A felon requires surgical drainage both to clear the infection and to relieve the intra-compartmental pressure and prevent neurovascular compromise. All of the procedures outlined here are typically done using local anesthesia and under tourniquet control. There is little disagreement over when surgical management is indicated. There is, however, controversy over the most appropriate surgical approach for routine incision and drainage of felons. The goal, similar in all techniques, is to adequately drain the abscess while minimizing damage to neurovascular structures and scar formation in critical areas.

Most surgeons use a unilateral longitudinal approach, where an incision is made on the unopposing lateral side of the digit (ulnar for the fingers and radial for the thumb), beginning just dorsal to and 5 mm distal to the distal interphalangeal (DIP) joint flexion crease and continuing lateral to the nail edge to a point just distal to the unattached portion of the nail (Fig. 4-2). The incision is deepened by blunt dissection with a hemostat or similar instrument, until the abscess is adequately opened for draining. Extreme care must be taken so as not to dissect in a proximal direction, to reduce the likelihood of piercing the flexor tendon sheath and causing an iatrogenic tenosynovitis.

An alternative approach, suggested by Kilgore for routine drainage of all felons, is the longitudinal volar incision. He contends that scar formation is minimal, and that there is actually more likelihood of neurovascular damage when the lateral approach is used. Most authors, however, prefer the lateral approach, citing concerns about scar formation over the most important tactile region of the fingertip. Volar incisions are typically used only when the abscess is smaller and localizable to the volar pad, or when a sinus tract already exists. The longitudinal volar incision is made in the midline extending from the tip of the pad to within several millimeters of the DIP joint flexion crease proximally. It is important not to cross the flexion crease, as a subsequent scar will then lead to a flexion contracture. Alternatively, the volar incision can be made transversely over the point where the abscess is best localized. In either case, once the skin incision is made, blunt subcutaneous dissection is performed as above, taking care not to dissect too far proximally to endanger the tendon sheath.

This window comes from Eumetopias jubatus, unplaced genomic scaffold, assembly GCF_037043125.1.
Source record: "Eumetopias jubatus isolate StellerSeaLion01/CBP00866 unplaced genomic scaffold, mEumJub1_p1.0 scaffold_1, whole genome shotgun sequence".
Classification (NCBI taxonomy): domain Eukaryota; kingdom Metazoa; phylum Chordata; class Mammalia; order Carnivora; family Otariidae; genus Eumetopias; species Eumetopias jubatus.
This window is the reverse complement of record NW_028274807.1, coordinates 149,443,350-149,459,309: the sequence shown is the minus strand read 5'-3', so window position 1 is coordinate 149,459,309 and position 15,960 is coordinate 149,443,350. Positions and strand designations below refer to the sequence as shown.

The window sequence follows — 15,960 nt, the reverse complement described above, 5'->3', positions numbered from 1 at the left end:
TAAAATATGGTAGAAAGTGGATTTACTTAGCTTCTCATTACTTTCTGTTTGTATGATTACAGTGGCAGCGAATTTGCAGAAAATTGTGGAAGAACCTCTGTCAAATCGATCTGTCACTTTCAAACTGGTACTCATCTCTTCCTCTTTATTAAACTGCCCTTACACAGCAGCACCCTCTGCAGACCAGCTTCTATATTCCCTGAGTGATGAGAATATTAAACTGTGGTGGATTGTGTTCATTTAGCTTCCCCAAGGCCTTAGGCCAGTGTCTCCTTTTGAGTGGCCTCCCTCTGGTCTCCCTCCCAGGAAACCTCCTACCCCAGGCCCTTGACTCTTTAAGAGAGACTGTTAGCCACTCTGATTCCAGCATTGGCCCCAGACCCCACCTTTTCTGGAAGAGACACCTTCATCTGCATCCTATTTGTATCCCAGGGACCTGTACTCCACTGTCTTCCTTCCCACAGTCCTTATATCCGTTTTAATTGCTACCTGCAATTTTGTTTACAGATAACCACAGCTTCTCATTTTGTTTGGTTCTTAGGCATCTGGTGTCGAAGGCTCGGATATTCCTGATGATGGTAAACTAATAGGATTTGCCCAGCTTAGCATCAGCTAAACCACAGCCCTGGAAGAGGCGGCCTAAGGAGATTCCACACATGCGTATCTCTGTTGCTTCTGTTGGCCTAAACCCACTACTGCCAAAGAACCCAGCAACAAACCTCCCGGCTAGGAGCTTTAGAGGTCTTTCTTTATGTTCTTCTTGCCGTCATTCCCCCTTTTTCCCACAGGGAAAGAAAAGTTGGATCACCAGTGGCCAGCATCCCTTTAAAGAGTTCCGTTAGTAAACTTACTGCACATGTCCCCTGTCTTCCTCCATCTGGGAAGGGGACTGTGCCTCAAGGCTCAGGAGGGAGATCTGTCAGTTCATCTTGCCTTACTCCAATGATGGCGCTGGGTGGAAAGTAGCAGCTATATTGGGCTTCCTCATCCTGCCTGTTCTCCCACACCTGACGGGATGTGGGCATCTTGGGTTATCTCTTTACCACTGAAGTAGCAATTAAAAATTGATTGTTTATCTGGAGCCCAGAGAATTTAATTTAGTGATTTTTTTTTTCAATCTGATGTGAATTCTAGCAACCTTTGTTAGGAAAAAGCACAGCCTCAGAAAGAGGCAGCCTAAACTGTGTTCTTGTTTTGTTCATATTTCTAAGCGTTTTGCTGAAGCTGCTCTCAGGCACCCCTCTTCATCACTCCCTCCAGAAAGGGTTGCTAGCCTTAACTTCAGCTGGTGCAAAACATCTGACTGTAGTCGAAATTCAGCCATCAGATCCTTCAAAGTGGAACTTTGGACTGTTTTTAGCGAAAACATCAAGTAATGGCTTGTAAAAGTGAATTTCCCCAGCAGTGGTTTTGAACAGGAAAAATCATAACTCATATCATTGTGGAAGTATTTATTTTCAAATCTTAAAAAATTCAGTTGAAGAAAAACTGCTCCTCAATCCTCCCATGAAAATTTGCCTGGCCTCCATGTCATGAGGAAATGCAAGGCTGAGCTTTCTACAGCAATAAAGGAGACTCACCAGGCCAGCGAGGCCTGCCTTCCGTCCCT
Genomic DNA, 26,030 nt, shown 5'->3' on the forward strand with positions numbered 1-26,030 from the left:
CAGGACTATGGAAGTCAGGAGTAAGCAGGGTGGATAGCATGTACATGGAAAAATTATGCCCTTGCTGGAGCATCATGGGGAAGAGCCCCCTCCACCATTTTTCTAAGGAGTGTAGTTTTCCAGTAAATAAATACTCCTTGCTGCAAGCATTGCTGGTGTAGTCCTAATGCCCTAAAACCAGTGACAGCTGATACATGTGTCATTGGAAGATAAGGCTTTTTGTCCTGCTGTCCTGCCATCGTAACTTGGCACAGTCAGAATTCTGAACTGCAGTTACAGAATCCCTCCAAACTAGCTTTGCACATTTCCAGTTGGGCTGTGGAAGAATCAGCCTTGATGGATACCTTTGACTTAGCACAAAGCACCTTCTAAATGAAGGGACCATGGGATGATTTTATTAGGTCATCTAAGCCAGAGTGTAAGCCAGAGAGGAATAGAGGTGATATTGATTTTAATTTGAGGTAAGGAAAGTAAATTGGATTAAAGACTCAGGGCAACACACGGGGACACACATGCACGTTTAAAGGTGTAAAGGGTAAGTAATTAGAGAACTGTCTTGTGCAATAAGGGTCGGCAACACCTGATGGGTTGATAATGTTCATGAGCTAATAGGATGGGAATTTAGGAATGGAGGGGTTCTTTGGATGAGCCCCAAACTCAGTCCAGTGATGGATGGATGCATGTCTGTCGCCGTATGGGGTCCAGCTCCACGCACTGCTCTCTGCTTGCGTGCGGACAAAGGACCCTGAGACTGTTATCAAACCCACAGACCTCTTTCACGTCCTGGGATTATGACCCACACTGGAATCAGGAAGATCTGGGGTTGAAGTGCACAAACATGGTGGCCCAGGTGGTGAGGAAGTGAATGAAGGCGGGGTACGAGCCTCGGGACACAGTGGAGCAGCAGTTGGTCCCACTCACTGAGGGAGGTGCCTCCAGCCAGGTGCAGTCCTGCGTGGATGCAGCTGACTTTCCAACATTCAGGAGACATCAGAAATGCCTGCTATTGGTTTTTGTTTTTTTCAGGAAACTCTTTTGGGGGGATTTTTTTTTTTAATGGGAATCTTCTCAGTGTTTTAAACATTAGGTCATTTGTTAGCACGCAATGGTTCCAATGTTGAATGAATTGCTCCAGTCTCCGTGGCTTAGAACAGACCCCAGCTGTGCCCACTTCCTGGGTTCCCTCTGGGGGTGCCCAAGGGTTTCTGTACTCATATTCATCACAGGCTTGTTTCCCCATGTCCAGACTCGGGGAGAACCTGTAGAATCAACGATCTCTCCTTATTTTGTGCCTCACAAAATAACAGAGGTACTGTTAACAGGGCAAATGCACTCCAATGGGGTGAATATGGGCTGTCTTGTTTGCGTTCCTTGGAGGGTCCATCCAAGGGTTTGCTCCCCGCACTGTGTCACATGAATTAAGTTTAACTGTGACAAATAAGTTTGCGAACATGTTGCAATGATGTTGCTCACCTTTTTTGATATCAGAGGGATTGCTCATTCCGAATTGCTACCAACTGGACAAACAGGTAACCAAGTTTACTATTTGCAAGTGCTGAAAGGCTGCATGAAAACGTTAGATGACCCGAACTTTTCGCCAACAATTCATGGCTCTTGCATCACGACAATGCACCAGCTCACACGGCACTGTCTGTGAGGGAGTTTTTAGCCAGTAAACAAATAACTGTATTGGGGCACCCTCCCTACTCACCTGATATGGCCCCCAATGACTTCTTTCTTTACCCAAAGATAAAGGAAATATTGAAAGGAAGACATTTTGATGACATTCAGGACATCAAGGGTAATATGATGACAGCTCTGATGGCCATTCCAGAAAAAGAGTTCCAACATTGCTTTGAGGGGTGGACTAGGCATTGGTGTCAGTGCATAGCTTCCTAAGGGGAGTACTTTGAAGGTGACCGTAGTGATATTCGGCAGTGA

Mid Volar Technique Thumb Pad
Figure 4—2. Incisions of the distal phalanx. (A) Volar longitudinal incision. (B) Volar oblique incision. (C) Axial incision. (D) Axial incision extending to the tip.

When the abscess is entered, intraoperative cultures should be obtained for definitive identification and susceptibility testing of the involved organisms. After adequate drainage is achieved, the wound is irrigated and packed with sterile gauze or nonadherent dressing. The digit is splinted and elevated for the first 48 hours. Subsequently daily warm soaks are applied and active range-of-motion exercises are performed at dressing changes. A 10- to 14-day course of empiric antibiotic treatment is typically begun postoperatively. However, the regimen should be changed to a more focused coverage once culture results are obtained.

Complications

A delay in proper treatment of a felon can have severe complications. These include formation of a sinus tract in addition to spread of the infection in either direction, leading to osteomyelitis, flexor tenosynovitis, septic arthritis of the DIP joint, as well as paronychia on the dorsum of the finger. Proper recognition of a felon is essential, as the complications of an untreated felon can be severe enough to lead to amputation of the digit.

Suggested Readings

Abrams RA, Botte MJ. Hand Infections: treatment recommendations for specific types. J Am Acad Orthop Surg 1996;4:219-230.

Jebson PJL. Infections of the fingertip. Hand Clin 1998;14:547-555.

Jebson PJL, Watson PA. The natural history of the neglected felon. Iowa Orthop J 1996;16:164-166.

Kanavel AB. Infections of the Hand. 7th ed. New York: Lea & Febiger; 1939.

Kilgore ES Jr. Treatment of felons. Am J Surg 1975;130:194-198.

Louis DS, Jebson PJL. Mimickers of hand infections. Hand Clin 1998;14:519-530.

Mann RJ. Infections of the Hand. New York: Lea & Febiger, 1988.

Neviaser RJ. Infections. In: Green DP, ed. Operative Hand Surgery. 3rd ed. New York: Churchill Livingstone; 1993.

Polayers IM, Arons MS. The treatment of herpetic whitlow: a new surgical concept Plast Reconstr Surg 1980;65:811-817.

Rose BA, Wood FM. Metastatic bronchogenic carcinoma masquerading as a felon. J Hand Surg 1983;8:325-328.